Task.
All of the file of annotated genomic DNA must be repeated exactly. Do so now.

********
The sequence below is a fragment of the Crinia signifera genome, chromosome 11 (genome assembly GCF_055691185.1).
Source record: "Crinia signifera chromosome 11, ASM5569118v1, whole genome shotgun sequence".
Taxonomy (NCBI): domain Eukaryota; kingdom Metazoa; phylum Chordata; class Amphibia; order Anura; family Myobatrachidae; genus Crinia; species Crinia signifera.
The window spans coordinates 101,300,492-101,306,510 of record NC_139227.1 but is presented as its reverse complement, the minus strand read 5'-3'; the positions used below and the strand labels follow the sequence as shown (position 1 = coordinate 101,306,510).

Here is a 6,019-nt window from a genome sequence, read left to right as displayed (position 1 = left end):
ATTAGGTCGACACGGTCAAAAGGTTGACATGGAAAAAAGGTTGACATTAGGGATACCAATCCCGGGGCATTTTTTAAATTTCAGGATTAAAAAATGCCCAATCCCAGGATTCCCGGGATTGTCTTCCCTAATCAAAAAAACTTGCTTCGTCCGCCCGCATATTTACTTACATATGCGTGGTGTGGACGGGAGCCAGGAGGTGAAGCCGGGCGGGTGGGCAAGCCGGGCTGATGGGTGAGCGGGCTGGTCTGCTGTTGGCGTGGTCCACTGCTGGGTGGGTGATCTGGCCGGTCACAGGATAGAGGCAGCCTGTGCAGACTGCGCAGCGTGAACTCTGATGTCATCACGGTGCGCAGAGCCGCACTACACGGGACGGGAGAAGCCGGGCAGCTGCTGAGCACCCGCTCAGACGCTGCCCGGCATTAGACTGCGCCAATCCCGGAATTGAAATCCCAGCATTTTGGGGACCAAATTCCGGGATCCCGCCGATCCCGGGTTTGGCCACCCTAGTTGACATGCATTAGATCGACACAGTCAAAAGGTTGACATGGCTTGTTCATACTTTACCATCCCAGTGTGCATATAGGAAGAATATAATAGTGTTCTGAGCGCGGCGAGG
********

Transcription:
The sequence below is a fragment of the Crinia signifera genome, chromosome 11 (genome assembly GCF_055691185.1).
Source record: "Crinia signifera chromosome 11, ASM5569118v1, whole genome shotgun sequence".
Taxonomy (NCBI): domain Eukaryota; kingdom Metazoa; phylum Chordata; class Amphibia; order Anura; family Myobatrachidae; genus Crinia; species Crinia signifera.
The window spans coordinates 101,300,492-101,306,510 of record NC_139227.1 but is presented as its reverse complement, the minus strand read 5'-3'; the positions used below and the strand labels follow the sequence as shown (position 1 = coordinate 101,306,510).

Here is a 6,019-nt window from a genome sequence, read left to right as displayed (position 1 = left end):
ATTAGGTCGACACGGTCAAAAGGTTGACATGGAAAAAAGGTTGACATTAGGGATACCAATCCCGGGGCATTTTTTAAATTTCAGGATTAAAAAATGCCCAATCCCAGGATTCCCGGGATTGTCTTCCCTAATCAAAAAAACTTGCTTCGTCCGCCCGCATATTTACTTACATATGCGTGGTGTGGACGGGAGCCAGGAGGTGAAGCCGGGCGGGTGGGCAAGCCGGGCTGATGGGTGAGCGGGCTGGTCTGCTGTTGGCGTGGTCCACTGCTGGGTGGGTGATCTGGCCGGTCACAGGATAGAGGCAGCCTGTGCAGACTGCGCAGCGTGAACTCTGATGTCATCACGGTGCGCAGAGCCGCACTACACGGGACGGGAGAAGCCGGGCAGCTGCTGAGCACCCGCTCAGACGCTGCCCGGCATTAGACTGCGCCAATCCCGGAATTGAAATCCCAGCATTTTGGGGACCAAATTCCGGGATCCCGCCGATCCCGGGTTTGGCCACCCTAGTTGACATGCATTAGATCGACACAGTCAAAAGGTTGACATGGCTTGTTCATACTTTACCATCCCAGTGTGCATATAGGAAGAATATAATAGTGTTCTGAGCGCGGCGAGG